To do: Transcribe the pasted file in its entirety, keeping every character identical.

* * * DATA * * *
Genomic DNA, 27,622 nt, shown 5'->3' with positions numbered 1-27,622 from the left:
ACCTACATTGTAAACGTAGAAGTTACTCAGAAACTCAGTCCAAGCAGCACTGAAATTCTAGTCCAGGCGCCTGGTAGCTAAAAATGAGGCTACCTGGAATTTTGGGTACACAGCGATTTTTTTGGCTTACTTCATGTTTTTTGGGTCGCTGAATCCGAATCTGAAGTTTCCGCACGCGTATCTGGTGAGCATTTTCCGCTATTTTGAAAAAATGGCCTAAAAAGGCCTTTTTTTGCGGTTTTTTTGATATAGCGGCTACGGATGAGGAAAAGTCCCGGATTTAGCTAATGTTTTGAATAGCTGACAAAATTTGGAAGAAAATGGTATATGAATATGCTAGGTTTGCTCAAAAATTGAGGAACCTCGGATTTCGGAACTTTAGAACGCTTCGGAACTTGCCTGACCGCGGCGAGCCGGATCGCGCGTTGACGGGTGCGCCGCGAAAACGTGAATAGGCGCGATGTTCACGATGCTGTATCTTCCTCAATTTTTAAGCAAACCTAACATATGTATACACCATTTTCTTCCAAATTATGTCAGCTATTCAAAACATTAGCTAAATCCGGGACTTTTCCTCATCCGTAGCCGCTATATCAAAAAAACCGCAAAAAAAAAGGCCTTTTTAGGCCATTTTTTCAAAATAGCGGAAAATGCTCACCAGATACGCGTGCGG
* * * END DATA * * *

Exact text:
Genomic DNA, 27,622 nt, shown 5'->3' with positions numbered 1-27,622 from the left:
ACCTACATTGTAAACGTAGAAGTTACTCAGAAACTCAGTCCAAGCAGCACTGAAATTCTAGTCCAGGCGCCTGGTAGCTAAAAATGAGGCTACCTGGAATTTTGGGTACACAGCGATTTTTTTGGCTTACTTCATGTTTTTTGGGTCGCTGAATCCGAATCTGAAGTTTCCGCACGCGTATCTGGTGAGCATTTTCCGCTATTTTGAAAAAATGGCCTAAAAAGGCCTTTTTTTGCGGTTTTTTTGATATAGCGGCTACGGATGAGGAAAAGTCCCGGATTTAGCTAATGTTTTGAATAGCTGACAAAATTTGGAAGAAAATGGTATATGAATATGCTAGGTTTGCTCAAAAATTGAGGAACCTCGGATTTCGGAACTTTAGAACGCTTCGGAACTTGCCTGACCGCGGCGAGCCGGATCGCGCGTTGACGGGTGCGCCGCGAAAACGTGAATAGGCGCGATGTTCACGATGCTGTATCTTCCTCAATTTTTAAGCAAACCTAACATATGTATACACCATTTTCTTCCAAATTATGTCAGCTATTCAAAACATTAGCTAAATCCGGGACTTTTCCTCATCCGTAGCCGCTATATCAAAAAAACCGCAAAAAAAAAGGCCTTTTTAGGCCATTTTTTCAAAATAGCGGAAAATGCTCACCAGATACGCGTGCGG